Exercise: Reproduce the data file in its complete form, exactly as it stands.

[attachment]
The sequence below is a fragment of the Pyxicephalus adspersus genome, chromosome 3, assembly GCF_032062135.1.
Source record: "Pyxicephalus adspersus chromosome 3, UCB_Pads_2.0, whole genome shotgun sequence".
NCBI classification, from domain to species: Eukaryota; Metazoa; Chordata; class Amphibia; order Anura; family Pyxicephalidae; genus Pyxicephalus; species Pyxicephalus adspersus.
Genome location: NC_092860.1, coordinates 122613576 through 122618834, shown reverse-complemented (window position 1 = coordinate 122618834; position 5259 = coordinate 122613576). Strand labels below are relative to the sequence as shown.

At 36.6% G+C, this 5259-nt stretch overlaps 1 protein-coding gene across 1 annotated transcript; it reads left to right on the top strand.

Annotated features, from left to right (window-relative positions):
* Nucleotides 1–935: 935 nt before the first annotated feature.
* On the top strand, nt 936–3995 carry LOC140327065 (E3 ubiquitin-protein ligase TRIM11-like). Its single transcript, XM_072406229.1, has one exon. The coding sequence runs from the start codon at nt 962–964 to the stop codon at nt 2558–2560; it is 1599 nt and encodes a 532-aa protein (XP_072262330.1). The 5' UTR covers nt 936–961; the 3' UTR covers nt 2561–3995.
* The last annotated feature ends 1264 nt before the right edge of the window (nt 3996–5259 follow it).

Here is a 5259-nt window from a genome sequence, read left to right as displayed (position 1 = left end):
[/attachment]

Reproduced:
The sequence below is a fragment of the Pyxicephalus adspersus genome, chromosome 3, assembly GCF_032062135.1.
Source record: "Pyxicephalus adspersus chromosome 3, UCB_Pads_2.0, whole genome shotgun sequence".
NCBI classification, from domain to species: Eukaryota; Metazoa; Chordata; class Amphibia; order Anura; family Pyxicephalidae; genus Pyxicephalus; species Pyxicephalus adspersus.
Genome location: NC_092860.1, coordinates 122613576 through 122618834, shown reverse-complemented (window position 1 = coordinate 122618834; position 5259 = coordinate 122613576). Strand labels below are relative to the sequence as shown.

At 36.6% G+C, this 5259-nt stretch overlaps 1 protein-coding gene across 1 annotated transcript; it reads left to right on the top strand.

Annotated features, from left to right (window-relative positions):
* Nucleotides 1–935: 935 nt before the first annotated feature.
* On the top strand, nt 936–3995 carry LOC140327065 (E3 ubiquitin-protein ligase TRIM11-like). Its single transcript, XM_072406229.1, has one exon. The coding sequence runs from the start codon at nt 962–964 to the stop codon at nt 2558–2560; it is 1599 nt and encodes a 532-aa protein (XP_072262330.1). The 5' UTR covers nt 936–961; the 3' UTR covers nt 2561–3995.
* The last annotated feature ends 1264 nt before the right edge of the window (nt 3996–5259 follow it).

Here is a 5259-nt window from a genome sequence, read left to right as displayed (position 1 = left end):